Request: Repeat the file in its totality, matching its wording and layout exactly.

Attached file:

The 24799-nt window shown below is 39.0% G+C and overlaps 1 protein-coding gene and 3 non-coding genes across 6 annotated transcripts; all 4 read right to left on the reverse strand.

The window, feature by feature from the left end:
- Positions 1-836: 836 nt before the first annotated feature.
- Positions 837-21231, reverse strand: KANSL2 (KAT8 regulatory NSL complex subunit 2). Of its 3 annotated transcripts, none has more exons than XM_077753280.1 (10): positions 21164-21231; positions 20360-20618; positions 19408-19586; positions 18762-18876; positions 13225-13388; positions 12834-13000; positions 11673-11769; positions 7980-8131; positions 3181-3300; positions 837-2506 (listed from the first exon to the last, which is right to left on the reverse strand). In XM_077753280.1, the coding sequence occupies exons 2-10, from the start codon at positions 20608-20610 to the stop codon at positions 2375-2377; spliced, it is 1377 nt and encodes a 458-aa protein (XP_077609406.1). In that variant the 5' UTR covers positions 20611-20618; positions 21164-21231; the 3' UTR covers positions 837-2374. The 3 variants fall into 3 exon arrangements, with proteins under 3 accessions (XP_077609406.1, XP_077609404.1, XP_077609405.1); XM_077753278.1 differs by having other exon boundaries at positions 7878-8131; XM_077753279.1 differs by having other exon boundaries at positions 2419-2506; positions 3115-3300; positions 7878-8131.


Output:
The 24799-nt window shown below is 39.0% G+C and overlaps 1 protein-coding gene and 3 non-coding genes across 6 annotated transcripts; all 4 read right to left on the reverse strand.

The window, feature by feature from the left end:
- Positions 1-836: 836 nt before the first annotated feature.
- Positions 837-21231, reverse strand: KANSL2 (KAT8 regulatory NSL complex subunit 2). Of its 3 annotated transcripts, none has more exons than XM_077753280.1 (10): positions 21164-21231; positions 20360-20618; positions 19408-19586; positions 18762-18876; positions 13225-13388; positions 12834-13000; positions 11673-11769; positions 7980-8131; positions 3181-3300; positions 837-2506 (listed from the first exon to the last, which is right to left on the reverse strand). In XM_077753280.1, the coding sequence occupies exons 2-10, from the start codon at positions 20608-20610 to the stop codon at positions 2375-2377; spliced, it is 1377 nt and encodes a 458-aa protein (XP_077609406.1). In that variant the 5' UTR covers positions 20611-20618; positions 21164-21231; the 3' UTR covers positions 837-2374. The 3 variants fall into 3 exon arrangements, with proteins under 3 accessions (XP_077609406.1, XP_077609404.1, XP_077609405.1); XM_077753278.1 differs by having other exon boundaries at positions 7878-8131; XM_077753279.1 differs by having other exon boundaries at positions 2419-2506; positions 3115-3300; positions 7878-8131.